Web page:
HOMEBREW Digest #5088 Wed 08 November 2006

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  Amarillo hops (Fred L Johnson)
  fruits and vegetables ("Peter A. Ensminger")
  Time and Temp ("Rob Moline")
  Brewing Tools for the Palm Pilot ("Dirk Bridgedale")
  Flavour intensity transformations of c6-c10 ethyl esters ("Fredrik")
  Sorry Bernd (MICHAEL MECKEL)
  Steve's Mystery Illness ("Graham L Sanders")
  home roasted special b (Raj B Apte)
  Attenuation, etc Part I ("A.J deLange")
  Attenuation, etc Part II ("A.J deLange")
  Bacteria and Methanol alcohol ("Michael Kolaghassi")

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---------------------------------------------------------------------- Date: Tue, 7 Nov 2006 23:02:07 -0500 From: Fred L Johnson <FLJohnson52 at nc.rr.com> Subject: Amarillo hops I've finally gotten my first opportunity to brew with Amarillo hops and I'm looking for a nicely balanced recipe that features this variety. I know many of you would recommend a highly hopped IPA to show off these hops, but I have been too often disappointed with my highly hopped brews, so I'm really looking for something a little more tame. Any suggestions for an American Pale Ale? What if I just substituted these hops in my Sierra Nevada clone recipe (which is usually quite good)? Fred L Johnson Apex, North Carolina, USA Return to table of contents
Date: Wed, 08 Nov 2006 01:28:09 -0500 From: "Peter A. Ensminger" <ensmingr at twcny.rr.com> Subject: fruits and vegetables Hey now! I have always appreciated that botanists and cooks/chefs have different opinions about fruits and vegetables. For a botanist (I am one! BS & PhD), a fruit is the product of a ripened ovary *and associated parts* [see Gleason & Cronquist, 1991, "Manual of Vascular Plants" and a gazillion other sources]. Thus, the pumpkin, strawberry, watermelon, gourd, banana, fig, lingonberry, pepper, and tomato are all fruits to a botanist. In the kitchen, I treat the pumpkin, gourd, pepper, and tomato as vegetables. Now that we're past pumpkin season and Thanksgiving season beckons, how about some ideas for making a "cock ale"!?! Cheers! Peter A. Ensminger Syracuse, NY Apparent Rennerian: [394, 79.9] Return to table of contents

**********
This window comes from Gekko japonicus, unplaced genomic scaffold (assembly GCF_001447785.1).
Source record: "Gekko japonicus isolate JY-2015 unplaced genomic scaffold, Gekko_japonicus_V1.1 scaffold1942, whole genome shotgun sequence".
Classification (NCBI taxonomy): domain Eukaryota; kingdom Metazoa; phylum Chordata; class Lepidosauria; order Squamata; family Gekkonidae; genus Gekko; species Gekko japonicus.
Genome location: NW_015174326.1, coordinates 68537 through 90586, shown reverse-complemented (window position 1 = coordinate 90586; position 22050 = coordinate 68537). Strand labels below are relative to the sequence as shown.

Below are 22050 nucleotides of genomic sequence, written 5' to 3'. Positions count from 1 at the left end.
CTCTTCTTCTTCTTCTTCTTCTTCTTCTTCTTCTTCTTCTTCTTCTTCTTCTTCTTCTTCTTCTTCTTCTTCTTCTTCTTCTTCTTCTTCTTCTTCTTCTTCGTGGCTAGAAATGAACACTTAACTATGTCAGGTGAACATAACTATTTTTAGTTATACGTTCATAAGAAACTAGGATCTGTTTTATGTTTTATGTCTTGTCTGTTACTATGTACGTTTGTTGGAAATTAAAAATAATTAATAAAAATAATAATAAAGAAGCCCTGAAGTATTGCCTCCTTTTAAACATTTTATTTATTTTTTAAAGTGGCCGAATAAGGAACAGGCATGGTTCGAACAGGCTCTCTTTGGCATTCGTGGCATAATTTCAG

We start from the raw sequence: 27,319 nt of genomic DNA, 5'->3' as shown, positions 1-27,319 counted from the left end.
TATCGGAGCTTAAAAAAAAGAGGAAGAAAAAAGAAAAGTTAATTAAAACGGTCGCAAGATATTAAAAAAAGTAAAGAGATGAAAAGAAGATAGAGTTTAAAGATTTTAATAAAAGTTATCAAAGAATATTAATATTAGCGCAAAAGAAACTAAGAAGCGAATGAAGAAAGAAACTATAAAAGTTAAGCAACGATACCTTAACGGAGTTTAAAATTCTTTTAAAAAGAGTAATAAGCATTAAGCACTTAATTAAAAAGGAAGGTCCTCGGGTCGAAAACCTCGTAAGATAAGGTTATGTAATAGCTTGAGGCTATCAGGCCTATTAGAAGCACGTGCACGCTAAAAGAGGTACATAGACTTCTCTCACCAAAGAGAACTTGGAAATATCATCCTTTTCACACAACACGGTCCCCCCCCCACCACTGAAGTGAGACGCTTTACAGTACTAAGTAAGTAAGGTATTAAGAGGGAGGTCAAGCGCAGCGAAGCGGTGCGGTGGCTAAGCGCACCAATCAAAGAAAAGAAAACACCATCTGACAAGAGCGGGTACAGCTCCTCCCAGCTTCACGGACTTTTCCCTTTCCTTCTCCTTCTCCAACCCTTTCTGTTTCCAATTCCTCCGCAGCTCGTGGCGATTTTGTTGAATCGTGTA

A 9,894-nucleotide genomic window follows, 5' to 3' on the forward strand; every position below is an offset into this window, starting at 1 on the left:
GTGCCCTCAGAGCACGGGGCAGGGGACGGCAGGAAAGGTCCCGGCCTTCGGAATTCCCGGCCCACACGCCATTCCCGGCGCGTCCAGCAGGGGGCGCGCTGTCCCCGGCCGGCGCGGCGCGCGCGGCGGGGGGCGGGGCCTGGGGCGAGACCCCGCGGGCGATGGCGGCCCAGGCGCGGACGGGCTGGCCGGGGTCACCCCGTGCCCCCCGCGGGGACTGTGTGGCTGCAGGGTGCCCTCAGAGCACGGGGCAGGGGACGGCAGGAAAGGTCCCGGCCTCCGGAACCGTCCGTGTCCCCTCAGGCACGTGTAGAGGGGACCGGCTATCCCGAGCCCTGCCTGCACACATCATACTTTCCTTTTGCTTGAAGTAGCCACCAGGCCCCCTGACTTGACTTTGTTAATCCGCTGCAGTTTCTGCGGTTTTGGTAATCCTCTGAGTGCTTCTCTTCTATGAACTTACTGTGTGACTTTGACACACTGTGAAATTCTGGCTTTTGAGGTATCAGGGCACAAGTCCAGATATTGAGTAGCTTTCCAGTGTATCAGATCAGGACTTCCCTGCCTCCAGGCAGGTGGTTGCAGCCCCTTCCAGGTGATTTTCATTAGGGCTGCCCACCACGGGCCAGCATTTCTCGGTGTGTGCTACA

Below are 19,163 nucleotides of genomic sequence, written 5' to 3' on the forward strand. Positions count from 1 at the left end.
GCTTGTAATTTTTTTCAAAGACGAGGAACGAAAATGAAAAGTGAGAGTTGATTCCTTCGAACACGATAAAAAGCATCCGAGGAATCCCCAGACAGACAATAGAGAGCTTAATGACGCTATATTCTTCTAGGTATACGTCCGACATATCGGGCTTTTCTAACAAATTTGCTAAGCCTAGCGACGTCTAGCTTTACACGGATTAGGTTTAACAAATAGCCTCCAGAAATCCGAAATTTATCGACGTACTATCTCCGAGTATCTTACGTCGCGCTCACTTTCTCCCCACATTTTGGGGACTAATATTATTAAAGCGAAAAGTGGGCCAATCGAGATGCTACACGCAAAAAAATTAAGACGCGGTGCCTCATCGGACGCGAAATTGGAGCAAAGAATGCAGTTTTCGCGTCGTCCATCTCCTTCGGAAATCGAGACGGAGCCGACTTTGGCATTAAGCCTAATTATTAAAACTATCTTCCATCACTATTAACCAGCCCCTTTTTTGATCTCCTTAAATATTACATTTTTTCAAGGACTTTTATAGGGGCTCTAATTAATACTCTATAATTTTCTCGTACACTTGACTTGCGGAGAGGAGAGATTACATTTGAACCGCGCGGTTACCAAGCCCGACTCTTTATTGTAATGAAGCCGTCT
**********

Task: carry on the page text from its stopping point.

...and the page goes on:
Date: Wed, 8 Nov 2006 03:26:38 -0600 From: "Rob Moline" <jethrogump at mchsi.com> Subject: Time and Temp Time and Temp Steve asks about time and temp in an improved high grav brew First barley wine attempt and a lovely lushly dense sweetness of 24 P wort, converted by Nottingham, to a tangled trap of razor blades in barbed wire! Thankfully we kept at it, encouraged by visiting brewers who knew more than we did. The beer was brewed 12.31.05, took the silver for B-wine at the 96 WBC in June, then the Gold at the GABF @ the end of September. Ferm as @68 F, and secondary was at 35 F, in spin-side Grundies, unpressurized, only a bit of aluminium foil sealing the CIP inlet. Finings were AB Vickers Dry-Fine, and the batch was force carbed to what I guess was 1.9 vols CO2...I didn't know how to use, much less own a Zahm and Nagel! The beer continued to mellow for several years, though one could detect a sherry like note attributed to yeast lysis...mot unpleasant, but notable. I think Siebel called it at 10.54 ABW when they analyzed it in 98. The only known bottle, perhaps is still in Bosco's in Nashville...maybe it's gone now, but that would be interesting to try. Cheers! Gump Rob Moline "The More I Know About Beer, The More I Realize I Need To Know More About Beer!" - -- No virus found in this outgoing message. Checked by AVG Free Edition. Version: 7.1.409 / Virus Database: 268.13.32/523 - Release Date: 11/7/2006 Return to table of contents
Date: Wed, 8 Nov 2006 11:01:02 -0800 From: "Dirk Bridgedale" <dirk at bridgedale.net> Subject: Brewing Tools for the Palm Pilot This is just to get the word out. I have submitted a new application at www.palmgear.com. Tools by BrewPartner. If you try it out, I would like some feedback. Thank you!!!! Dirk Return to table of contents